It isn’t every day when you get the chance to see seven metalcore bands in Iowa City, so I jumped at the chance Tuesday at Blue Moose. The event was promoted by First Fleet Concerts and ranged from aspiring local bands to established icons. The theme of the night would be deafening instrumentals along with relentless screaming.
The night commenced with A Crimson Sea, a young band from Elgin, Iowa. The most notable part of their short set was when their vocalist gave a lovely song dedication to his five month old daughter, and proceeded with blood curdling screaming over thrashing guitars. I couldn’t catch a single lyric but I’m sure it was very heartfelt.
The second local band to play was A Casual Affair, from Cedar Rapids. This hardcore band literally was running, jumping, spinning, and rolling across the stage throughout their whole set, thus energizing the crowd to follow suit. Then they did something that I never would have guessed: The vocalist asked the crowd to calm down, and then actually stopped a song halfway to get security to escort one overly violent mosher out of the venue. Good for them to put safety first. To add to their already memorable performance, they gave an intense and interactive cover of Rage Against The Machine’s “Guerrilla Radio” and announced this was their drummer’s penultimate show, so if anyone in the crowd was any good at drumming to talk to them after the show.
Next up was Dallas’ Crown The Empire. This batch of guys hands down were the best dressed of the night, sporting either full suits and ties or collared button-ups with bow ties. An interesting aspect of this band is that they had two vocalists that did not play any instruments. It’s very common in metalcore to have two vocalists, usually one for clean singing and the other for screams, but often at least one plays an instrument. Regardless, their vocal interplay worked well, but I just couldn’t get over how sharp these guys looked. I would have guessed that they were going to some kind of classy reception, not a metal concert.
Baltimore’s I, The Breather followed. This Christian metalcore band is quickly gaining recognition, evident of their side stage slot at this past Summer’s Mayhem Festival, and obviously now with this stop in Iowa City. Their instrumentals were impressive but slightly too overpowering, as the vocals at times were drowned out. When audible, their lyrics speak of their faith, exemplified in “Forgiven” from their 2010 debut These Are My Sins.
The most acclaimed band of the night, Atlanta’s Norma Jean, blessed us with their music next. Along with Underoath, As I Lay Dying, and Demon Hunter, these four make up the “Holy Alliance” of Christian metalcore, appointed by the rock magazine Revolver. In addition, Norma Jean has been nominated for a Grammy, 2005’s O God, The Aftermath, so I was very surprised and ultimately disappointed that they were not the climactic performance of the night. Cory Putman’s brutal screams plus their oddly timed mathcore arrangements made for an intense and barbaric mosh pit, especially in their classic, “Memphis Will Be Laid To Waste.” My only critique is that I would have switched them with The World Alive’s slot, because Norma Jean was the best performance of the show.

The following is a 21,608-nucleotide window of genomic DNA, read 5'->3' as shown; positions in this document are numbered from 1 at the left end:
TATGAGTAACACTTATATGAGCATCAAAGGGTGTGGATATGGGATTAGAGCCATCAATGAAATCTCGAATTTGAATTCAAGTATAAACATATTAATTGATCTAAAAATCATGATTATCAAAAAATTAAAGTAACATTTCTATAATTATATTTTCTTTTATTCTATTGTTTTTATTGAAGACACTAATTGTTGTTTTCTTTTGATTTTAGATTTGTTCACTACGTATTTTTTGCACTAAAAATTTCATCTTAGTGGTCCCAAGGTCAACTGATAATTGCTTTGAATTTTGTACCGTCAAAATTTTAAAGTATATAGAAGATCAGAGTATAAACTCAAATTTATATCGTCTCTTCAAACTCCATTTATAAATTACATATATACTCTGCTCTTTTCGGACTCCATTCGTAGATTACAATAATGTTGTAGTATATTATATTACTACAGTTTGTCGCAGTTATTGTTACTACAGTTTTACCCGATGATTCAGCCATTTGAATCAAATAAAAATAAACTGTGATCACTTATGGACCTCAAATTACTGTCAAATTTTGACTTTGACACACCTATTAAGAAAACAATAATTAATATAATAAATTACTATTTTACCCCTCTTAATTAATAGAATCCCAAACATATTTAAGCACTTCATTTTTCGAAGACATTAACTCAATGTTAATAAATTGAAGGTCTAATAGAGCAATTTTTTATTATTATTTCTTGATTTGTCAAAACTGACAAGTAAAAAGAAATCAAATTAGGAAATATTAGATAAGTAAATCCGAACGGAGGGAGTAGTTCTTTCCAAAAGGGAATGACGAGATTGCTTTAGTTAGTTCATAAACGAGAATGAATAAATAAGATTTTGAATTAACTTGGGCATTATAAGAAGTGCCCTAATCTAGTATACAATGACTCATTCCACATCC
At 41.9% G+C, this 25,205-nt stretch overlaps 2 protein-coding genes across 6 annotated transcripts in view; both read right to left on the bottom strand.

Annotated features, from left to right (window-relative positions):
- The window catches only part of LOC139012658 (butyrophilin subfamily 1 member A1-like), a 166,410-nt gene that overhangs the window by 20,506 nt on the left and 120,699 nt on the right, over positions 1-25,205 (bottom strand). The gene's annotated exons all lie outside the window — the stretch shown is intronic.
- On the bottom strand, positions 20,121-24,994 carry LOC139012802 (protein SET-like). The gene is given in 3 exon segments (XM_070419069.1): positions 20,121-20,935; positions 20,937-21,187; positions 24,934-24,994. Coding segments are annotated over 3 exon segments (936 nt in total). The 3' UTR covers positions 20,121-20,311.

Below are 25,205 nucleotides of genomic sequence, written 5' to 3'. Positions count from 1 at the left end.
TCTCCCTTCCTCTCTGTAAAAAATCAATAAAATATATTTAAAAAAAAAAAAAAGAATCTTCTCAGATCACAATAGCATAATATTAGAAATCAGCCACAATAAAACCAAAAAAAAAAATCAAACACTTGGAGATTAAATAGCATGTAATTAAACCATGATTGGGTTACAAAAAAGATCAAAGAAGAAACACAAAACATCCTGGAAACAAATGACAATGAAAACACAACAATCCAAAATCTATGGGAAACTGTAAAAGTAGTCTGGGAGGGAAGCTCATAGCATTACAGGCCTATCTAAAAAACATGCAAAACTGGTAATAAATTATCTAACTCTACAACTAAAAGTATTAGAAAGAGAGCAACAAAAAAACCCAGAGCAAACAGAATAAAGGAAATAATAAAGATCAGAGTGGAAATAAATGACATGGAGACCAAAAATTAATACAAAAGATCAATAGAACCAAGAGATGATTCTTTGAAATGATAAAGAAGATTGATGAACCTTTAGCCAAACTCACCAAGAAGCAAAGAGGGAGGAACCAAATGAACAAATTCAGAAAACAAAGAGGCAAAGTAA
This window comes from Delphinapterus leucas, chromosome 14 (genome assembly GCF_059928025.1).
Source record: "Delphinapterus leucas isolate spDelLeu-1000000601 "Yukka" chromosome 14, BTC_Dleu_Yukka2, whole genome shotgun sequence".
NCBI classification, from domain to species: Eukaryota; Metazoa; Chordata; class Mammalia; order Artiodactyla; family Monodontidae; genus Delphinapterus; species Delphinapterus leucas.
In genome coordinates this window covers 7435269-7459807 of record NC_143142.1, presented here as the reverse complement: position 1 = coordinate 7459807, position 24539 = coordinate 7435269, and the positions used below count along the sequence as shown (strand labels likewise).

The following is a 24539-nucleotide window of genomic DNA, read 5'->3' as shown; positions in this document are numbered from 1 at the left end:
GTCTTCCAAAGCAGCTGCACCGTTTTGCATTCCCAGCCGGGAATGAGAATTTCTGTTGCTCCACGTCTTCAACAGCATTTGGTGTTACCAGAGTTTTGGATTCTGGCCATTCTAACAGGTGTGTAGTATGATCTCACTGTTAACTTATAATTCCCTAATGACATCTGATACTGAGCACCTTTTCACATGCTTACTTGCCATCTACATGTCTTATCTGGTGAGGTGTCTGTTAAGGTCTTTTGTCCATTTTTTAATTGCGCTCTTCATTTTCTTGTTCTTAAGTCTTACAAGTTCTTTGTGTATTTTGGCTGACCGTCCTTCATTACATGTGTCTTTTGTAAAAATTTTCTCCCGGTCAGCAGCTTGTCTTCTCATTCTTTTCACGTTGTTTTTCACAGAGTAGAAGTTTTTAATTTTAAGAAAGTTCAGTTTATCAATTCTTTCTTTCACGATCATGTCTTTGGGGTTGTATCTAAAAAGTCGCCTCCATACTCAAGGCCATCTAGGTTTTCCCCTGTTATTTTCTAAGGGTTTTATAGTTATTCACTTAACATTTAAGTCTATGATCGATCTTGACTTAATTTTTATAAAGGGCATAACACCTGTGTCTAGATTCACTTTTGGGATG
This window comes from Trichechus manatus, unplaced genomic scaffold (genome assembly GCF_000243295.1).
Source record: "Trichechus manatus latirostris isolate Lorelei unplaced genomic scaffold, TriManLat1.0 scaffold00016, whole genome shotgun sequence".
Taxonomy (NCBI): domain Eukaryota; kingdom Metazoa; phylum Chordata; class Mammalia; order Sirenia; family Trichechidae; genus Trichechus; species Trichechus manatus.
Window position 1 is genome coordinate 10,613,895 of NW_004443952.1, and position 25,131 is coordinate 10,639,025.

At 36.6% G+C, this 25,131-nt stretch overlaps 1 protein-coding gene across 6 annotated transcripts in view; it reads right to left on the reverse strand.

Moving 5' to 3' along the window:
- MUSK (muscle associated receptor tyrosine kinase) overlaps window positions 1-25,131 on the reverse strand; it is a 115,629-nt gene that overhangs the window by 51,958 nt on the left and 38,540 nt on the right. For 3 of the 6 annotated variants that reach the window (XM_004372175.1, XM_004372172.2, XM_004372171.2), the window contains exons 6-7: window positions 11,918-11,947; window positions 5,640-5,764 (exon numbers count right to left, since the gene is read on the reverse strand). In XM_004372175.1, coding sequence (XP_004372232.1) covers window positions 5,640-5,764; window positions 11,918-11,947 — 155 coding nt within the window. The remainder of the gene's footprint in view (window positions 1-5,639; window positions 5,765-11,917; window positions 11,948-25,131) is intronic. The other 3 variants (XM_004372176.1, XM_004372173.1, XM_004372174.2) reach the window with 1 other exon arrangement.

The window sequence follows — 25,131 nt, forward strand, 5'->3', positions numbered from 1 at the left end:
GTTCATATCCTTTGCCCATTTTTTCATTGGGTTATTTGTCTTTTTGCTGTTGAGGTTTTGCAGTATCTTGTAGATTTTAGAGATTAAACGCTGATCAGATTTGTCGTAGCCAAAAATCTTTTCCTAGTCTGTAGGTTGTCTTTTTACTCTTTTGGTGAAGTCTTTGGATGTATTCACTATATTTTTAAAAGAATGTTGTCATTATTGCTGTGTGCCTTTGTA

Chicago’s Born Of Osiris was very impressive as well. They literally rocked harder than any other band; During the fan favorite finale, “Recreate,” drummer Cameron Losch managed to break one of his drums, and other members threw their massive banner into the crowd, which security did not seem fond of. Another thing they did that no other band did was feature a keyboardist, Joe Buras, in which I was torn on. On one hand, I don’t believe the electronics added anything to their harsh instrumentals, however his high pitched shrieking complimented Ronnie Canizaro’s low death-growls beautifully.
The final performance was Phoenix’s The World Alive, who started in 2008 as a side project of vocalist Craig Mabbitt (Escape The Fate, ex-Blessthefall), but the rest of the members kicked him out and carried on as a full time band. Something about their set that astonished me was the departure of half the audience. The venue was a pack of sardines for the last two bands, but half believed that they had already seen the best acts and there was no need to watch this attempt to top them. And that was the only bad part of The World Alive’s performance. Had they switched slots with Norma Jean, then the order of bands would have been perfect. I was very impressed with their instrumentals, especially during guitar solos, and with Tyler Smith’s Mabbitt-like vocals, which I would call a compliment.
I walked out of Blue Moose with minimal hearing left and a case of whiplash, which by metal standards means I was extremely satisfied. Metalcore is not for everyone, but Tuesday’s concert definitely was a pleasure to those who do like it. It is certainly an experience unlike any other kind of concert, and I look forward to the next time.